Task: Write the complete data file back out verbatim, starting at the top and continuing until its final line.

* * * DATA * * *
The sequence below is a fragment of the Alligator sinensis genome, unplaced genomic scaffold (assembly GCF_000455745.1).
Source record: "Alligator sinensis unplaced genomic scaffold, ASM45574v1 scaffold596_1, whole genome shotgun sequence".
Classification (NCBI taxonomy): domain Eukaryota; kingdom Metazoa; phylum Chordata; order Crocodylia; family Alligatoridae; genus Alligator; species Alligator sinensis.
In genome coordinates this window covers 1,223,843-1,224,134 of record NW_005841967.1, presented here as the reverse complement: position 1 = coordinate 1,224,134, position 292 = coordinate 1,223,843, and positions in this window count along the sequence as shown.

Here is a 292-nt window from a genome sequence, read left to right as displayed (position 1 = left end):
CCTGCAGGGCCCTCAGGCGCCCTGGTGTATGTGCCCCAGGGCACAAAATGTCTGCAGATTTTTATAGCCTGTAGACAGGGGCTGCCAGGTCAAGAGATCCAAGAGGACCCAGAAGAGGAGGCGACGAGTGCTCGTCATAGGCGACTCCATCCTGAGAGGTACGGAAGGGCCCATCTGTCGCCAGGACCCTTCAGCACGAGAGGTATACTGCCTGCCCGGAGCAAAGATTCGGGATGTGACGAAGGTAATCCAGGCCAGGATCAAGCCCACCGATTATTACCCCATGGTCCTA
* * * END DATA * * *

The sequence below is a fragment of the Alligator sinensis genome, unplaced genomic scaffold (assembly GCF_000455745.1).
Source record: "Alligator sinensis unplaced genomic scaffold, ASM45574v1 scaffold596_1, whole genome shotgun sequence".
Classification (NCBI taxonomy): domain Eukaryota; kingdom Metazoa; phylum Chordata; order Crocodylia; family Alligatoridae; genus Alligator; species Alligator sinensis.
In genome coordinates this window covers 1,223,843-1,224,134 of record NW_005841967.1, presented here as the reverse complement: position 1 = coordinate 1,224,134, position 292 = coordinate 1,223,843, and positions in this window count along the sequence as shown.

Here is a 292-nt window from a genome sequence, read left to right as displayed (position 1 = left end):
CCTGCAGGGCCCTCAGGCGCCCTGGTGTATGTGCCCCAGGGCACAAAATGTCTGCAGATTTTTATAGCCTGTAGACAGGGGCTGCCAGGTCAAGAGATCCAAGAGGACCCAGAAGAGGAGGCGACGAGTGCTCGTCATAGGCGACTCCATCCTGAGAGGTACGGAAGGGCCCATCTGTCGCCAGGACCCTTCAGCACGAGAGGTATACTGCCTGCCCGGAGCAAAGATTCGGGATGTGACGAAGGTAATCCAGGCCAGGATCAAGCCCACCGATTATTACCCCATGGTCCTA